Dadigan explained that Factor changed the pop culture concept of women being able to wear makeup. Incredibly, in the 1920s and early ‘30s it was still taboo for women who were professionals, teachers or shop owners to wear makeup. While entertainers like vaudeville performers or movie actors could wear makeup, the average woman was looked down on as a “hussy” if she did so.

“So in this building, in our very lobby here. Not only did the movie stars come and go into the world famous makeup rooms, but women like myself and others were able for the first time, not have to sneak down a dingy alley, go in a small door, and hope nobody saw them when they went to buy lipstick.”

A piece of the "H" from the original "Hollywoodland" sign, at the Hollywood Museum. | Photo by Daniel Djang

Dadigan’s concept for the museum was to bring together collectors, studios, production companies, and stars who held onto wardrobe and other items. Then 9/11 hit, and the studios had to pull out from their commitments to the museum, since resources and funds were being channeled towards beefing up security. “As a result, it was very different to open [the museum]. Luckily I had a great collection,” as did several of her friends.

Johnny Grant, the honorary mayor of Hollywood, was “a great mentor and one of my dearest friends, and my best friend in Hollywood. In fact when he passed away, he left his entire collection to the Hollywood Museum. He could have given it to any museum locally or nationally. For me that’s one of the greatest votes of confidence one could give.” Grant told Dadigan, “'Kid, do not open this museum unless you’ve got the building filled.' And I never forgot that. And I thought, ‘Oh my God, what a daunting thing that’s going to be.’ But you know, here we are today, we can’t put everything up, we’re just clamoring for space.”

Marilyn Monroe's honeymoon dress at the Hollywood Museum | Photo by Daniel Djang

For many visitors, nothing at the museum can match the mystique of the Marilyn Monroe exhibit. “Seeing items of Marilyn Monroe, whether it be from her personal closet, her personal wardrobe, to her show gowns.” The museum even has Monroe’s limousine on display. “And everything [is] documented. She was one of the most photographed women in the world. It’s just extraordinary when you think about that."

Marilyn Monroe’s honeymoon dress is one of the most memorable items on display at the Hollywood Museum, or any museum of its kind. “What’s very neat about this dress, not only is it the dress she wore on her honeymoon when she married Joe DiMaggio, she wore this when she entertained the troops in Korea in 1954. Equally important, it was her personal dress,” which Monroe continued to wear until her death, making it a singular artifact compared to typical Hollywood wardrobe items. Several copies are usually made of each item, worn by the star for the duration of filming, or sometimes only for one or two scenes.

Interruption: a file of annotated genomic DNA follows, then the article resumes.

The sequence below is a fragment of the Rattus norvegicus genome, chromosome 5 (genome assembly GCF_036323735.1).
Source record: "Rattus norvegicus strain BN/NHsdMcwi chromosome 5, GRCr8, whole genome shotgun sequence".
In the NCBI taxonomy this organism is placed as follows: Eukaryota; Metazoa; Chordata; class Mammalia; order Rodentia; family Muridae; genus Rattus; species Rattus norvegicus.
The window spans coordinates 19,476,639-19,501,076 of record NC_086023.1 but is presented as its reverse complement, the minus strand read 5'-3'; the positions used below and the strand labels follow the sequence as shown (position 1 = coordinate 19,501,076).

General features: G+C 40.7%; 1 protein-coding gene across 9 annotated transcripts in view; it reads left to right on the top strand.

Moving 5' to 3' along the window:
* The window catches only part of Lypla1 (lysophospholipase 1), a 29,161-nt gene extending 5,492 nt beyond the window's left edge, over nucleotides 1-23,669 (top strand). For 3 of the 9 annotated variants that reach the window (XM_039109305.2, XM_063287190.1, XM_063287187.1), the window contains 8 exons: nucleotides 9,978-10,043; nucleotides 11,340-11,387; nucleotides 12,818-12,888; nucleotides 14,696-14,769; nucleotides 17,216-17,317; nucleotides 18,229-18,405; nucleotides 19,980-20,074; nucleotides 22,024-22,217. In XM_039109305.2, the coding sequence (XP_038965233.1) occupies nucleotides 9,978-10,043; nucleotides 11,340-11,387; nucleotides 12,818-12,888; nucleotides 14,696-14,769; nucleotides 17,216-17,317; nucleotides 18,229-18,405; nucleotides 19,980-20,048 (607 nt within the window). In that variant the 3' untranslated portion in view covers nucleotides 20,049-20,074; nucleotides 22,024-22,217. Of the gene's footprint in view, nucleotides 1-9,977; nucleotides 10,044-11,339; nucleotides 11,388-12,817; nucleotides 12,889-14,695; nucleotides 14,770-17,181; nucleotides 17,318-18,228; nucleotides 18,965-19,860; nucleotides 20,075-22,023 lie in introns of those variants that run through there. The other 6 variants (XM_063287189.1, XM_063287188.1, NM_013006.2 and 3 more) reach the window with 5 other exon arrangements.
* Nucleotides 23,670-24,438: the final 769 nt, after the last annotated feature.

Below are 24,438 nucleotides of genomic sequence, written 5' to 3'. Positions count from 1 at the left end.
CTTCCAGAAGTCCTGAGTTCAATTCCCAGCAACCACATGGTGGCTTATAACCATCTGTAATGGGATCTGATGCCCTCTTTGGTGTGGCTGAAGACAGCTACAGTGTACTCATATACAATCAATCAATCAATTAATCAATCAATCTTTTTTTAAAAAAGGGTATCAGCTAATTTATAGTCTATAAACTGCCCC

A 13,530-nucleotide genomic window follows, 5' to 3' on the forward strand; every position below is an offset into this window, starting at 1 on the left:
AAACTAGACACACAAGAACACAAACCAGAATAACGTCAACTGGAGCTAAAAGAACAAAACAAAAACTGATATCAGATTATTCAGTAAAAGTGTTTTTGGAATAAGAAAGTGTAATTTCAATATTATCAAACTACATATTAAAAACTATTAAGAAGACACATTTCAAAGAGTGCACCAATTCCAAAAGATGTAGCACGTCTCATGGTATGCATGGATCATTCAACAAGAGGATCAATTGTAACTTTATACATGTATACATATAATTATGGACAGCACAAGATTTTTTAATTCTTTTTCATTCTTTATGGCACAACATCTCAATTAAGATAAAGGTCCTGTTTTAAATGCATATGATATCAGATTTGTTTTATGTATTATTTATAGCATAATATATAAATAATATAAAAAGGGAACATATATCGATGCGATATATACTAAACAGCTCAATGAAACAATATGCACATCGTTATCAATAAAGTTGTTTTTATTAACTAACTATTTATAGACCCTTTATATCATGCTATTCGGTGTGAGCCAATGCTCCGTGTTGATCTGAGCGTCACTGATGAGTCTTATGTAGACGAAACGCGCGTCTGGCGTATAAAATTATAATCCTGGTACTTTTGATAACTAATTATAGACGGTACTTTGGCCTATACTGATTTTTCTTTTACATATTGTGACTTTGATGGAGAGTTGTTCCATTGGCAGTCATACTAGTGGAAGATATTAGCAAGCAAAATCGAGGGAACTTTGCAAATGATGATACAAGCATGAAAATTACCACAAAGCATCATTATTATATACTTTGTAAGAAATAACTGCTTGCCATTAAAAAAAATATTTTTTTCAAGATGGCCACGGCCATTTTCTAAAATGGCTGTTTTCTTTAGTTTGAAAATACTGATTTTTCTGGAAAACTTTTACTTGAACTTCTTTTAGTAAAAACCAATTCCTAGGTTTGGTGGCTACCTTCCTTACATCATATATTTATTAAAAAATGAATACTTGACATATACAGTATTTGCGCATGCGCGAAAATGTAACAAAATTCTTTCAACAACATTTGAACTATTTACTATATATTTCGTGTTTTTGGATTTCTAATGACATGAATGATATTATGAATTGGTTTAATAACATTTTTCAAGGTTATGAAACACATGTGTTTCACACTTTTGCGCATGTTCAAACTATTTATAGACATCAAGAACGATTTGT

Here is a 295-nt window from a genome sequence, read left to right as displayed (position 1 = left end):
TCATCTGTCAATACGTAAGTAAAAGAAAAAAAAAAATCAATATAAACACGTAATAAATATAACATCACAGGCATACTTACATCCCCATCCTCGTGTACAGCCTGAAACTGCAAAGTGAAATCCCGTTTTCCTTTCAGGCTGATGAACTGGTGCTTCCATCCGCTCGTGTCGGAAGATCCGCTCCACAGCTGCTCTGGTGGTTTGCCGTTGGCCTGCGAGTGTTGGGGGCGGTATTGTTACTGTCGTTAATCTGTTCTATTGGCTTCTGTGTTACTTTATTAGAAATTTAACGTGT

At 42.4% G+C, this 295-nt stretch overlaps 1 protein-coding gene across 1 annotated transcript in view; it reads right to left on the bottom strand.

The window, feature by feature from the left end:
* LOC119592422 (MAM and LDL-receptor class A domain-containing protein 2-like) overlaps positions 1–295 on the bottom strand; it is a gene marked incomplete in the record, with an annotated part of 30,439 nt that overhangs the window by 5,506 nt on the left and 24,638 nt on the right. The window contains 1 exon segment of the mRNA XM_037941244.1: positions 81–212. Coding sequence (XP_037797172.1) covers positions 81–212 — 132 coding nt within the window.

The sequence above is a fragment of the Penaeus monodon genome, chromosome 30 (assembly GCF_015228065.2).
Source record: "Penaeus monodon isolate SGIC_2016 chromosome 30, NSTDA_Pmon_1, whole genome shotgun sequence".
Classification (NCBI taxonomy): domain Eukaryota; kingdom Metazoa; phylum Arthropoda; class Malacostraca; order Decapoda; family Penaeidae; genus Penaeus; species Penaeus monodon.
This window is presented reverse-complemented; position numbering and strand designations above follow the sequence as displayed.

Mel’s Drive-In on Highland Avenue | Photo courtesy of TASTE.THIS.PICTURE, Flickr

A self-described foodie, Dadigan says she loves going to the Mel’s Drive-In next door to the museum. “I have breakfast there every morning. The Lumberjack Breakfast is fabulous. It’s the best buy in town. I re-discovered ham steak there,” she says with a laugh. “I go crazy for [their] grass-fed hamburgers. Give me everything you’re not supposed to have - cheddar cheese, grilled onions. And their French fries, their sweet potato fries are fabulous. They have great salads. We hold our meetings there. Everyone is happy.”

Photo courtesy of Hollywood Bowl, Facebook

“I love the Hollywood Bowl,” says Dadigan. “They’ve done tremendous upgrades - new benches, new seating, all their landscaping is lit at night, the new screens that are there. We have the José Iturbi Foundation, and we sponsor concerts every summer at the Hollywood Bowl. This year, we’re sponsoring John Williams: Maestro of the Movies.” The concert features the Academy Award-winning composer, with special guest Seth MacFarlane, paying tribute to classic Warner Bros. films, as well as performances of his beloved movie hits.

Along with Marion Seabury, Dadigan founded the José Iturbi Foundation, named for the famed conductor and pianist who wanted to make classical music accessible and enjoyable to people of all ages and walks of life. Dadigan - a trained concert pianist and harpsichordist with a music degree from UCLA - noted that Iturbi, who is her godfather, was the first classical musician to receive a star on the Walk of Fame, for selling an unprecedented one million records (Polonaise in A Flat [Military Polonaise] by Chopin, 1950).

Besides the music foundation, Dadigan is also the chairperson of the Hollywood Historic Trust, which controls the sidewalks where the Walk of Fame stars are located. She assumed the role from the late Johnny Grant. Asked how she finds the time to run the museum and be involved in so many foundations and nonprofits, Dadigan says, “When you love what you do, you make the time. And you learn to not do things that just take up your time but don’t have a benefit to the community, because to me it’s all about giving back. Making the community all that it can be. I’m just one of many people who do that.”

Photo courtesy of Lori Bucci, Flickr

Dadigan continues, “There’s so much to do [in L.A.]. Anything you want to do, you can find the opportunity to do here. There’s still open spaces. … We have the Pacific Ocean, we have the wonderful weather, we’ve got the desert, we have the mountains, we’ve just got everything. And we’ve got the newest technologies, fabulous looking buildings, and we’ve got Hollywood! People from all over the world come to see Hollywood, and it’s right here in our own backyard.”